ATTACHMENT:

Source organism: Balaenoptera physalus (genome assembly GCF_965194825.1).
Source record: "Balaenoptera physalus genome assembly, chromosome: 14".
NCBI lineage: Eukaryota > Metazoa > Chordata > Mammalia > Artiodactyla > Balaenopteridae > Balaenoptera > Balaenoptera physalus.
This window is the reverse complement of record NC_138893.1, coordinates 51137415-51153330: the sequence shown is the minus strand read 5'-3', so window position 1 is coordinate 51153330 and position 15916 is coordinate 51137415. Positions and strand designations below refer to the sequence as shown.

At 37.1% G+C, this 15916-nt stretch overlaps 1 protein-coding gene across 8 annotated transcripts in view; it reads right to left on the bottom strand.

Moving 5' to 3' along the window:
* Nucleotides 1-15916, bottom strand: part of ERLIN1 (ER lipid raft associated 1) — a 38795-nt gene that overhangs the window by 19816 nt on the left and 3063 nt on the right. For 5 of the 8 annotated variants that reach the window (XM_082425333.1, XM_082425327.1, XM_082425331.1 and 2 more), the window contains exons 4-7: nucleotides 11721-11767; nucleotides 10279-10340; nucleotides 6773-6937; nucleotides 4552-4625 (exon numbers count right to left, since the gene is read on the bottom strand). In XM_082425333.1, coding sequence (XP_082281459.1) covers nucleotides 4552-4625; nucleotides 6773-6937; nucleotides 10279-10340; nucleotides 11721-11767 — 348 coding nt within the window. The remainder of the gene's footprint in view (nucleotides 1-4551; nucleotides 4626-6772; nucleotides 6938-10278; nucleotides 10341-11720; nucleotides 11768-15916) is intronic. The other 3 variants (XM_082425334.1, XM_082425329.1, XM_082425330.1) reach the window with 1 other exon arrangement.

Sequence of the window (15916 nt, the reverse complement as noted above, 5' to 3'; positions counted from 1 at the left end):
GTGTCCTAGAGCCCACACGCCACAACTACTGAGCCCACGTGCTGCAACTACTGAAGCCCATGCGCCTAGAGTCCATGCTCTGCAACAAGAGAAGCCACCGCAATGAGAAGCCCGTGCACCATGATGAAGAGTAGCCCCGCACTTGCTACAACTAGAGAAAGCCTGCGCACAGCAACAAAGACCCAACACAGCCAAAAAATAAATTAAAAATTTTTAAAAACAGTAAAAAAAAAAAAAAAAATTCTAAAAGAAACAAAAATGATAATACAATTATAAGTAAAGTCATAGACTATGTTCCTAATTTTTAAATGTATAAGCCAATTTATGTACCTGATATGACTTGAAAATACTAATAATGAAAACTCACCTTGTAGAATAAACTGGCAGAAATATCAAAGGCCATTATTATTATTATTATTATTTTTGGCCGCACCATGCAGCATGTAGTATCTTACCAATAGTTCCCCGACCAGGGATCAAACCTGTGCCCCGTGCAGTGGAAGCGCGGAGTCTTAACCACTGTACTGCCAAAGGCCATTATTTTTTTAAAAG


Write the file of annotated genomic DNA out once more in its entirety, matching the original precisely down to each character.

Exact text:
Source organism: Balaenoptera physalus (genome assembly GCF_965194825.1).
Source record: "Balaenoptera physalus genome assembly, chromosome: 14".
NCBI lineage: Eukaryota > Metazoa > Chordata > Mammalia > Artiodactyla > Balaenopteridae > Balaenoptera > Balaenoptera physalus.
This window is the reverse complement of record NC_138893.1, coordinates 51137415-51153330: the sequence shown is the minus strand read 5'-3', so window position 1 is coordinate 51153330 and position 15916 is coordinate 51137415. Positions and strand designations below refer to the sequence as shown.

At 37.1% G+C, this 15916-nt stretch overlaps 1 protein-coding gene across 8 annotated transcripts in view; it reads right to left on the bottom strand.

Moving 5' to 3' along the window:
* Nucleotides 1-15916, bottom strand: part of ERLIN1 (ER lipid raft associated 1) — a 38795-nt gene that overhangs the window by 19816 nt on the left and 3063 nt on the right. For 5 of the 8 annotated variants that reach the window (XM_082425333.1, XM_082425327.1, XM_082425331.1 and 2 more), the window contains exons 4-7: nucleotides 11721-11767; nucleotides 10279-10340; nucleotides 6773-6937; nucleotides 4552-4625 (exon numbers count right to left, since the gene is read on the bottom strand). In XM_082425333.1, coding sequence (XP_082281459.1) covers nucleotides 4552-4625; nucleotides 6773-6937; nucleotides 10279-10340; nucleotides 11721-11767 — 348 coding nt within the window. The remainder of the gene's footprint in view (nucleotides 1-4551; nucleotides 4626-6772; nucleotides 6938-10278; nucleotides 10341-11720; nucleotides 11768-15916) is intronic. The other 3 variants (XM_082425334.1, XM_082425329.1, XM_082425330.1) reach the window with 1 other exon arrangement.

Sequence of the window (15916 nt, the reverse complement as noted above, 5' to 3'; positions counted from 1 at the left end):
GTGTCCTAGAGCCCACACGCCACAACTACTGAGCCCACGTGCTGCAACTACTGAAGCCCATGCGCCTAGAGTCCATGCTCTGCAACAAGAGAAGCCACCGCAATGAGAAGCCCGTGCACCATGATGAAGAGTAGCCCCGCACTTGCTACAACTAGAGAAAGCCTGCGCACAGCAACAAAGACCCAACACAGCCAAAAAATAAATTAAAAATTTTTAAAAACAGTAAAAAAAAAAAAAAAAATTCTAAAAGAAACAAAAATGATAATACAATTATAAGTAAAGTCATAGACTATGTTCCTAATTTTTAAATGTATAAGCCAATTTATGTACCTGATATGACTTGAAAATACTAATAATGAAAACTCACCTTGTAGAATAAACTGGCAGAAATATCAAAGGCCATTATTATTATTATTATTATTTTTGGCCGCACCATGCAGCATGTAGTATCTTACCAATAGTTCCCCGACCAGGGATCAAACCTGTGCCCCGTGCAGTGGAAGCGCGGAGTCTTAACCACTGTACTGCCAAAGGCCATTATTTTTTTAAAAG